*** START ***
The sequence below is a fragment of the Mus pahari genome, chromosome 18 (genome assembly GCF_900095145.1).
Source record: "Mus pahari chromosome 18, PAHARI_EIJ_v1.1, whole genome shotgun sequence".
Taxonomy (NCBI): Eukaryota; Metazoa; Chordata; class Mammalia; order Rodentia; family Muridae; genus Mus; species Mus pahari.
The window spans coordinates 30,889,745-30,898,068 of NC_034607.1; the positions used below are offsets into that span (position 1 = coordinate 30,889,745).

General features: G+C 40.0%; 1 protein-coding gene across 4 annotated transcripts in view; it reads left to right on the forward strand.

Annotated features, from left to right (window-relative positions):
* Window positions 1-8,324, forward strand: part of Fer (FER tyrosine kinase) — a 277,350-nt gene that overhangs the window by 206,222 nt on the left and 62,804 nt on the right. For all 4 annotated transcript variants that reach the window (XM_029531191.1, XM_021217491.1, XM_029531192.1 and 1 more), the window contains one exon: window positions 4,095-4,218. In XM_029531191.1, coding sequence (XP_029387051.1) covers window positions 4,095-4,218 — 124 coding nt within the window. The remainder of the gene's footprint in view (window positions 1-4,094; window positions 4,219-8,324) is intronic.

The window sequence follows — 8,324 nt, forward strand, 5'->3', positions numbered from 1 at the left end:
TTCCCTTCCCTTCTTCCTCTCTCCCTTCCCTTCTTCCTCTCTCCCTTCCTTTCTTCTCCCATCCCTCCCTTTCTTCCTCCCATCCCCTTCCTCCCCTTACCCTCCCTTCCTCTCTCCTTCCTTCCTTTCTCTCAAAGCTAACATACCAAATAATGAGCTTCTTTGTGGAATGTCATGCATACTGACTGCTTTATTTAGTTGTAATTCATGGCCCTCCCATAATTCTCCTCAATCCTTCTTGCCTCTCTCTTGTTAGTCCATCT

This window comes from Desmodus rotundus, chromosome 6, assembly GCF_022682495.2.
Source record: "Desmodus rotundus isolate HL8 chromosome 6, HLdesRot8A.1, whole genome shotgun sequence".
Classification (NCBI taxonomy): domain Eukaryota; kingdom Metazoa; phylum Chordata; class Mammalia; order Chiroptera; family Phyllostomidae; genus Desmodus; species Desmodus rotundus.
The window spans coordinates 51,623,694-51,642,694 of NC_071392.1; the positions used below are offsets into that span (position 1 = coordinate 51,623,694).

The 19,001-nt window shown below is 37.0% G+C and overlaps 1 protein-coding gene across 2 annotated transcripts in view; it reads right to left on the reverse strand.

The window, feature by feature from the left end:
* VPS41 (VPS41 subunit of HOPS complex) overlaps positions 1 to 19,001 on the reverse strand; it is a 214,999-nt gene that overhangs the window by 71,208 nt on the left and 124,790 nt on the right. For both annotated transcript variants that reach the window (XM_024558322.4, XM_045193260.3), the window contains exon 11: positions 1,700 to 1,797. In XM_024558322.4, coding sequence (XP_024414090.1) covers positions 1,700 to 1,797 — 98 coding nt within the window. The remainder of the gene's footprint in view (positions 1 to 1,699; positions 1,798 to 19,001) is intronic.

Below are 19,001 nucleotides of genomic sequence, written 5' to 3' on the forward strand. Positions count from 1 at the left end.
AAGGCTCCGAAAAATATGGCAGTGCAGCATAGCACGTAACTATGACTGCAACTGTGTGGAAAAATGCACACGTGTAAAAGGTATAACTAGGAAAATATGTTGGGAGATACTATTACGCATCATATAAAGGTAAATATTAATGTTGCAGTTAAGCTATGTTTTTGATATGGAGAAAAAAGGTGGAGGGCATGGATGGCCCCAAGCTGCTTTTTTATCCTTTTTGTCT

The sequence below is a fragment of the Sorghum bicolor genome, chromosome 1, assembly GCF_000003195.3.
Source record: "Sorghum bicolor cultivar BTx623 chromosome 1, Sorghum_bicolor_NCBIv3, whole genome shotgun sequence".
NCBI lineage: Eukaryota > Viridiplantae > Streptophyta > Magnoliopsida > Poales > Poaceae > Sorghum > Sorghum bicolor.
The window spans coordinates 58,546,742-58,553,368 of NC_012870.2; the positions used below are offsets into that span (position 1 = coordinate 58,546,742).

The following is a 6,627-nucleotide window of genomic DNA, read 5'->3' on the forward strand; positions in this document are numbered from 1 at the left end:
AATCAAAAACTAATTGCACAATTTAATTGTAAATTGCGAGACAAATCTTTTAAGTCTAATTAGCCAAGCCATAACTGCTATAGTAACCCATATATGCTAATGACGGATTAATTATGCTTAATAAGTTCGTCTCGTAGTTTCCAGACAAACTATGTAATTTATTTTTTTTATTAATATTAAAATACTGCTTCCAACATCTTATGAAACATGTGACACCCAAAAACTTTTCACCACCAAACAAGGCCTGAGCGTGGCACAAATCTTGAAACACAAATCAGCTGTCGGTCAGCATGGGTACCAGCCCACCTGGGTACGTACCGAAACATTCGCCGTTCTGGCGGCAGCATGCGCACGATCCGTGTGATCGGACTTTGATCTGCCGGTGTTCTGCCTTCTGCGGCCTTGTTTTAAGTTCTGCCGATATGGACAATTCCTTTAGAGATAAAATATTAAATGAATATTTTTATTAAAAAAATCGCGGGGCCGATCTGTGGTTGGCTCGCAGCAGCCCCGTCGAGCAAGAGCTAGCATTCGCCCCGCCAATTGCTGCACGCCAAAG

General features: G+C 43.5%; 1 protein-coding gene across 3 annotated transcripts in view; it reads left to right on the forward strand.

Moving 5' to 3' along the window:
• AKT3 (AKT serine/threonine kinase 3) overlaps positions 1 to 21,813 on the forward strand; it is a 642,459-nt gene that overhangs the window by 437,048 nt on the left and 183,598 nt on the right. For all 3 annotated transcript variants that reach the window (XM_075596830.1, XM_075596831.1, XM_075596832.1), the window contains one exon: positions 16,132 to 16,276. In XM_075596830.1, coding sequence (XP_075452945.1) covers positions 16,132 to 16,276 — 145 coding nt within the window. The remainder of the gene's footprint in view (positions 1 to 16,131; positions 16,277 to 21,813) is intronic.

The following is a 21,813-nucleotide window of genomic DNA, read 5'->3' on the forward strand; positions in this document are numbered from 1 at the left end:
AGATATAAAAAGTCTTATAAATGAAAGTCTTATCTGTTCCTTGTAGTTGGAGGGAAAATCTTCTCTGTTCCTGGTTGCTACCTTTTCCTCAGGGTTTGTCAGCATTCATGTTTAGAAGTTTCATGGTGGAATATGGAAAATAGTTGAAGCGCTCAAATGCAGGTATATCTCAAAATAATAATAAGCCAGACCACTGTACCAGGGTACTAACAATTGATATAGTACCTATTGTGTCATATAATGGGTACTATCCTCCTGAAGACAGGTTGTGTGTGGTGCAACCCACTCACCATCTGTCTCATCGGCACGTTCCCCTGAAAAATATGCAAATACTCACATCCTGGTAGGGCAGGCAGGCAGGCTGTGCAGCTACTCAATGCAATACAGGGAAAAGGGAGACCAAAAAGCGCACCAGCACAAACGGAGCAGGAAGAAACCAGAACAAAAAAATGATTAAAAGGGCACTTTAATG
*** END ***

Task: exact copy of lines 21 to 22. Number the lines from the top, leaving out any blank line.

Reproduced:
NCBI lineage: Eukaryota > Viridiplantae > Streptophyta > Magnoliopsida > Poales > Poaceae > Sorghum > Sorghum bicolor.
The window spans coordinates 58,546,742-58,553,368 of NC_012870.2; the positions used below are offsets into that span (position 1 = coordinate 58,546,742).